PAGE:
Something I continue to ponder is the question of what there is besides play? Play is necessary, play is joyful, play is accessible anywhere and any time. But that doesn’t mean that it is constant. So what are we doing when we’re not playing? Maybe the word and concept of “play” gets a bad rap as being frivolous and unimportant. And maybe the word and concept of “work” get a bad rap too: it’s boring, something you “have to” do, you feel constricted in your options, you have to be serious. But let’s look at work and how it might relate in a positive way to play rather than being set up as its opposite.
The opposite of work is not play, but leisure — work is purposeful and leisure’s lack of purpose and lack of engagement makes it lack the “flow” experience that we humans seem to seek. The opposite of play is not work but something closer to depression: a lack of engagement in the present, a lack of openness to change or possibility, and a lack of ability to find joy in the moment. So play and work are hardly mutually exclusive, and are actually so closely related that one can easily merge into the next with little clear line of differentiation.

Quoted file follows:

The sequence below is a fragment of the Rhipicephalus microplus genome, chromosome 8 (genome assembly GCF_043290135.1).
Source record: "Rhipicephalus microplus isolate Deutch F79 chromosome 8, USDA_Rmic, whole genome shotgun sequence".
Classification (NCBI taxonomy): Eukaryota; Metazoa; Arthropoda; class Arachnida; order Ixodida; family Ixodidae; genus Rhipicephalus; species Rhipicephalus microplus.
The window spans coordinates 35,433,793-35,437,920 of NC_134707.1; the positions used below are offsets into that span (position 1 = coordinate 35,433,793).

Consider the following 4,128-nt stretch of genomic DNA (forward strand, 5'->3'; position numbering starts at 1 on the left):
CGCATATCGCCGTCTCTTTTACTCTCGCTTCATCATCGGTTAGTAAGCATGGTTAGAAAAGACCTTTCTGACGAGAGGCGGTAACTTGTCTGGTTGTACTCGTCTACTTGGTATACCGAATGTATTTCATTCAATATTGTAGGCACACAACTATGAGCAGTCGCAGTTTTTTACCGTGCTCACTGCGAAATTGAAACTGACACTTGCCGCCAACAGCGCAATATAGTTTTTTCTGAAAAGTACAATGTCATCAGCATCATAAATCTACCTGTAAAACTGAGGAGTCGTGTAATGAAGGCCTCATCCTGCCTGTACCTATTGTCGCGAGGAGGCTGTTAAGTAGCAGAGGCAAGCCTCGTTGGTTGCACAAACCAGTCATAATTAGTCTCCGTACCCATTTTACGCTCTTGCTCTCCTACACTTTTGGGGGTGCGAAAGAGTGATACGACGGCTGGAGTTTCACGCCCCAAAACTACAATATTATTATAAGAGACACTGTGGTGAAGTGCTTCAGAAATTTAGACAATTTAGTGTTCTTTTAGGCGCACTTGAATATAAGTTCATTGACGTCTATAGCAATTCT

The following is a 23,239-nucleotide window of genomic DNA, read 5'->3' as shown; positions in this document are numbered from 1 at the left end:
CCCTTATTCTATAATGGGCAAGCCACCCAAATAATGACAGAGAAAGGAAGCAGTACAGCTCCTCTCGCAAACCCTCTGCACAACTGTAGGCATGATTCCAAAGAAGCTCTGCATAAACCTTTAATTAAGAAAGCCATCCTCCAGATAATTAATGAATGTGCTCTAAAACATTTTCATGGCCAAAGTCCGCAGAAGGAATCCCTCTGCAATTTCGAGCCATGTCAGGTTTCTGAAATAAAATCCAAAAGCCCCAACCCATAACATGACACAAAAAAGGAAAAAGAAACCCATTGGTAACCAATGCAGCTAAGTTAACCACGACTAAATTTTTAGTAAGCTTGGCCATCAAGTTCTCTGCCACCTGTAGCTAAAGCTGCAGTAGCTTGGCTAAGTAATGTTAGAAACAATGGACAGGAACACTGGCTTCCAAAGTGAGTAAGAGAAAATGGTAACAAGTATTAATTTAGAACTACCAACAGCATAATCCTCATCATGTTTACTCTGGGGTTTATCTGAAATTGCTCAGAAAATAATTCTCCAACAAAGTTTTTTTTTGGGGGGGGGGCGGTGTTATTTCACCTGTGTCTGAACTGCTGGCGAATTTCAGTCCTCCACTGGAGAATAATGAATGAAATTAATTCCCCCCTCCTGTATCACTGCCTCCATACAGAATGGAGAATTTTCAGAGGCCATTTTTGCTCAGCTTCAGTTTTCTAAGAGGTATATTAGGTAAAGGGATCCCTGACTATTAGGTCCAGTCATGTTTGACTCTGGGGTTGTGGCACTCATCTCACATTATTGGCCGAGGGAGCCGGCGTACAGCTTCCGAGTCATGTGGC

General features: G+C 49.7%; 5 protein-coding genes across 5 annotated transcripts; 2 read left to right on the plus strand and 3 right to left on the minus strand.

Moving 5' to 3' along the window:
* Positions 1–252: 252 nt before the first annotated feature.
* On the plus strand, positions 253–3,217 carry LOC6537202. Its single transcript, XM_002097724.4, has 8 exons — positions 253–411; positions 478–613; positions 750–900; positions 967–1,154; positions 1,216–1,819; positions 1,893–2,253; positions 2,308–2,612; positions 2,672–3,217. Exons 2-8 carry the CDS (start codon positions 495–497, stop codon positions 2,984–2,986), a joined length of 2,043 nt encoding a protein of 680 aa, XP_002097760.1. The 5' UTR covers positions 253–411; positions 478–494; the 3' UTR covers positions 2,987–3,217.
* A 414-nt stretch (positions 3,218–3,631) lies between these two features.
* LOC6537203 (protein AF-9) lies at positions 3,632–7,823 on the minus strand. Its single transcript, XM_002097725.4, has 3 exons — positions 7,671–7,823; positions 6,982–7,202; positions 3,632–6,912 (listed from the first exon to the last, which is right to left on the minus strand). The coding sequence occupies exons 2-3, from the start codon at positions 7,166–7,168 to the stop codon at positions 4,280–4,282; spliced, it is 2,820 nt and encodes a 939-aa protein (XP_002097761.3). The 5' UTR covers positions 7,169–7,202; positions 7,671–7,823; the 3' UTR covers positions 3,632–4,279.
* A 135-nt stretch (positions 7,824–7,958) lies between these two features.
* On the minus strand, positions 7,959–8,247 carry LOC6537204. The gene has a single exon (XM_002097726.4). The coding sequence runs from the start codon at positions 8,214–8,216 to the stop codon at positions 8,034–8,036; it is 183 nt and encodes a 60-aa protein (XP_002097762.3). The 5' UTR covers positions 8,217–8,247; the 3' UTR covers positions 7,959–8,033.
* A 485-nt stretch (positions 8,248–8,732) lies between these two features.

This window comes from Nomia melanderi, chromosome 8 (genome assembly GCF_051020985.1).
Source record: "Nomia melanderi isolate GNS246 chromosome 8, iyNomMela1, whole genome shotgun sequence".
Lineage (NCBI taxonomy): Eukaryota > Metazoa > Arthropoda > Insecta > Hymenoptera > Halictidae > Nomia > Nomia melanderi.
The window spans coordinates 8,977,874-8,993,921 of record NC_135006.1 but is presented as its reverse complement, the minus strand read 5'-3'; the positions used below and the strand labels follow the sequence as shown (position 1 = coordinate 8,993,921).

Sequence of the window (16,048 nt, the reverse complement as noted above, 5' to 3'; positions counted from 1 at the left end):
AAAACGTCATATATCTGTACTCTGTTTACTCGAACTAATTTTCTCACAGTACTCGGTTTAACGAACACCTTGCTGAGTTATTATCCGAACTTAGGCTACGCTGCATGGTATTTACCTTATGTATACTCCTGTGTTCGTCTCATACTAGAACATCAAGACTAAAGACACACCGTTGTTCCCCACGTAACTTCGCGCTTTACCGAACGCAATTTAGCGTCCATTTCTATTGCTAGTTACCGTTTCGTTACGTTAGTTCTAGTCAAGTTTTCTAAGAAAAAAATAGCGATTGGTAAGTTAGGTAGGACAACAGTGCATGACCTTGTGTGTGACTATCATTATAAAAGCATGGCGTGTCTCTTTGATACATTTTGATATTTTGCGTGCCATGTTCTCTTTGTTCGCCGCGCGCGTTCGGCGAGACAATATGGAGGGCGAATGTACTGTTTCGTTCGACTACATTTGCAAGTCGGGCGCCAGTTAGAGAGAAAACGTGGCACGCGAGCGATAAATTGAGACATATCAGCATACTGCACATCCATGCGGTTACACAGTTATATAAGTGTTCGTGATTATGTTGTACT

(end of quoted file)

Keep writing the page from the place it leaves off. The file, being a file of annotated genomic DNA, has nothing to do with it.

I’m beginning to see work and play like this: Play is the ocean of possibility. As you play you get ideas and try them out, test them, adapt, play some more, test again, etc. As you do this you are making decisions and not so much losing options and gaining focus. As you gain focus the play starts to transform into work, which has this purposeful element that just isn’t present in play. I think we’ve all had those moments where we are playing around with an idea, maybe talking about it with a friend, laughing, being silly, and at some point you realize your brain has switched gears and you are sketching out one particular idea, drawing lines, writing words, making that idea more permanent and less ephemeral. This is play merging into work.
What do you think? Do you like or hate the word “work”? Do you keep your play and work separate or do you see them merge?